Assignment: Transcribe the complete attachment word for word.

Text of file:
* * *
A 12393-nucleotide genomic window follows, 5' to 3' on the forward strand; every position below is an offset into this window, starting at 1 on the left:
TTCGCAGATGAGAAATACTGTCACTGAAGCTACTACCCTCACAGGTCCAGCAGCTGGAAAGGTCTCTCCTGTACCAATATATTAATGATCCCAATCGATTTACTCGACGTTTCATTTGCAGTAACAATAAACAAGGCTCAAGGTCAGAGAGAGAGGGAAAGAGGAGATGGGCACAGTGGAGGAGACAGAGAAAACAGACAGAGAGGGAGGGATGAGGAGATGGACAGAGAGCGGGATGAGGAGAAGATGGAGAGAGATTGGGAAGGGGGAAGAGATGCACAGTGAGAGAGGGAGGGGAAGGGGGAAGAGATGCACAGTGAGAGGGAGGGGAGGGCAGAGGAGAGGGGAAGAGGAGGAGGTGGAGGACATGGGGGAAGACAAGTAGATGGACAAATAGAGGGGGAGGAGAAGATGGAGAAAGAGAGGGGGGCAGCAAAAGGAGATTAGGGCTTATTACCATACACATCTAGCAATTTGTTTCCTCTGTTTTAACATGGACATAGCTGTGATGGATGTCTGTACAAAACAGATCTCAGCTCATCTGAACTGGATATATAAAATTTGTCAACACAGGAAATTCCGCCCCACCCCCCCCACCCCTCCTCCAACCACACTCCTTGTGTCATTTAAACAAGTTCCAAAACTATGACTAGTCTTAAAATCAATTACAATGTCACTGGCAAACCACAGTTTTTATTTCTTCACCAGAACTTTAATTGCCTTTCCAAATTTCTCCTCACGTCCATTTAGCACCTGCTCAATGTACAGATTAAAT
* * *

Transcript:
A 12393-nucleotide genomic window follows, 5' to 3' on the forward strand; every position below is an offset into this window, starting at 1 on the left:
TTCGCAGATGAGAAATACTGTCACTGAAGCTACTACCCTCACAGGTCCAGCAGCTGGAAAGGTCTCTCCTGTACCAATATATTAATGATCCCAATCGATTTACTCGACGTTTCATTTGCAGTAACAATAAACAAGGCTCAAGGTCAGAGAGAGAGGGAAAGAGGAGATGGGCACAGTGGAGGAGACAGAGAAAACAGACAGAGAGGGAGGGATGAGGAGATGGACAGAGAGCGGGATGAGGAGAAGATGGAGAGAGATTGGGAAGGGGGAAGAGATGCACAGTGAGAGAGGGAGGGGAAGGGGGAAGAGATGCACAGTGAGAGGGAGGGGAGGGCAGAGGAGAGGGGAAGAGGAGGAGGTGGAGGACATGGGGGAAGACAAGTAGATGGACAAATAGAGGGGGAGGAGAAGATGGAGAAAGAGAGGGGGGCAGCAAAAGGAGATTAGGGCTTATTACCATACACATCTAGCAATTTGTTTCCTCTGTTTTAACATGGACATAGCTGTGATGGATGTCTGTACAAAACAGATCTCAGCTCATCTGAACTGGATATATAAAATTTGTCAACACAGGAAATTCCGCCCCACCCCCCCCACCCCTCCTCCAACCACACTCCTTGTGTCATTTAAACAAGTTCCAAAACTATGACTAGTCTTAAAATCAATTACAATGTCACTGGCAAACCACAGTTTTTATTTCTTCACCAGAACTTTAATTGCCTTTCCAAATTTCTCCTCACGTCCATTTAGCACCTGCTCAATGTACAGATTAAAT